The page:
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Fans of THE AMERICAN ASTRONAUT will not want to miss this triple-treat evening! Director/Musician/Actor Cory McAbee comes back to Boulder to introduce his latest film: STINGRAY SAM. Conceived as six webisodes for screens of all sizes, STINGRAY SAM premiered at the last Sundance Film Festival to great acclaim and we are now proud to bring you the Colorado premiere. What to expect? More interstellar space travel, more song, more dance, and more slap-happy, secret-handshakey, totally inventive fun. Cory will introduce STINGRAY SAM at 7pm, and after that we are going to screen a brand-spanking-new 35mm print of THE AMERICAN ASTRONAUT. How new is it? It’s still wrapped in plastic and will get its very first screening tonight. Why is that important? The previous five existing prints were loved to death as they circuited around the world and were all scratched up. And, let’s face it, the DVD simply never did justice to the beauty of the black-and-white cinematography of McAbee’s poetic vision. So we commissioned BNS Productions to make a new print, and with the help from our friends at Norlin, we were able to acquire this new print as part of our permanent collection. (THE AMERICAN ASTRONAUT is regularly used in film classes as an example of how artistic ingenuity can reinvent traditional narratives.) To top everything off: Cory will be on-hand at the end of this for a spirited Q&A.
Stingray Sam is a cleverly made loving tribute to the serials of old (be they "cowboy" or "spaceman" ones), and a darnn funny one too. It's short, but sweet.
Kindhearted ex-robber Stingray Sam is trying to go straight. He hides from the law, working as a singer-slash-bouncer in a seedy nightclub on Mars, but the planetary economy is in decline and life is hard. Then, one day, his old pal The Quasar Kid shows up with an offer Sam cannot refuse: on a planet far, far away, a little girl is kept prisoner by an insane plutocrat. And if Stingray Sam and The Quasar Kid rescue her, their criminal records will be wiped!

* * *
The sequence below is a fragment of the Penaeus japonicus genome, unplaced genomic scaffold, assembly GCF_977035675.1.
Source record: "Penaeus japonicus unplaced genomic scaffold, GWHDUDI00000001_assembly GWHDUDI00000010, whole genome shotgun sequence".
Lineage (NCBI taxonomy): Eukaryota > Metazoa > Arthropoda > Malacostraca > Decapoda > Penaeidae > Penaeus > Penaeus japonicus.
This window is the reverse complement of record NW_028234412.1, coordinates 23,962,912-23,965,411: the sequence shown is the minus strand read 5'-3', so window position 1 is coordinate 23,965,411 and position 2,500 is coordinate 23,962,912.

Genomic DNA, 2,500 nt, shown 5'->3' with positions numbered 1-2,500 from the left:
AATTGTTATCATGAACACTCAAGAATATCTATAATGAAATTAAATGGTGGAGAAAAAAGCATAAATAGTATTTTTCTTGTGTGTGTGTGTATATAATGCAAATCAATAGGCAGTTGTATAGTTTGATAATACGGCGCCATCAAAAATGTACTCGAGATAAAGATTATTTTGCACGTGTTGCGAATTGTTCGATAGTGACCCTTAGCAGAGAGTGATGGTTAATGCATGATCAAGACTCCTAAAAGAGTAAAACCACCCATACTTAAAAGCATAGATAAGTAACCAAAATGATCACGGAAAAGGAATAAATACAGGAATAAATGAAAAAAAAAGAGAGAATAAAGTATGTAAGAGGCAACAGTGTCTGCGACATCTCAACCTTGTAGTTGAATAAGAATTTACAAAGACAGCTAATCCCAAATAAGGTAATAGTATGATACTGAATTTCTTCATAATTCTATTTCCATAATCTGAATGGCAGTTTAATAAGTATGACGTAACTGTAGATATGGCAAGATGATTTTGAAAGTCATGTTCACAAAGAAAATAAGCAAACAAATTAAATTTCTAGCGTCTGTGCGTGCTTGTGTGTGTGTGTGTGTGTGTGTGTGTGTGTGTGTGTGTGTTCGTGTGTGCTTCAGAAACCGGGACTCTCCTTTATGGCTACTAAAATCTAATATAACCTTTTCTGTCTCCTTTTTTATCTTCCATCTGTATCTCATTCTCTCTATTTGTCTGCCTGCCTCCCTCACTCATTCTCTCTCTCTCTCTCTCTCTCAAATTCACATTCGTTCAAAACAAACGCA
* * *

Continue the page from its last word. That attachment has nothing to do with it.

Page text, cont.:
Soon, these two space cowboys set out on what may be their most difficult adventure yet... Few films have me chuckling from beginning till end, but this one managed to do it. Well, except when I was laughing.
The Fifties' serial look has been recreated with obvious love, and the stark black and white photography really helps in selling it. The unique sparse sets and designs show genuine creativity and don't feel like they've been caused by a low budget. Information storage (for example) is done with bulky cumbersome devices, interfaced only through ancient coiled cables and huge plugs. Yet this is exactly what might look like science fiction in the Fifties, and this is used consistently throughout the film to set up some great jokes.
Some of the plays on well-known science fiction tropes are also very witty indeed, and even during the most ridiculous parts of the story some dry sarcasm can be felt. Exposition is often handled through paper-collage animations which (if anything) resemble Terry Gilliam's work for the Monty Python's television series. As opposed to the normal narrative, these parts are actually in color, yet instead of creating a design-clash these make the whole experience of watching an even more pleasurable one.
Don't be deceived by its cheap looks or stunning black-and-white-o-vision, Cory McAbee put more creativity and wit in his film than I've seen in ten movies twice its length and a hundred times its budget.— A. Vijn, Twitch
Fri September 18, 2009, 7:00 only, Muenzinger Auditorium
USA, 2009, English, B&W and Color, 61 min, Not Rated, Widescreen, 1.85:1, 35mm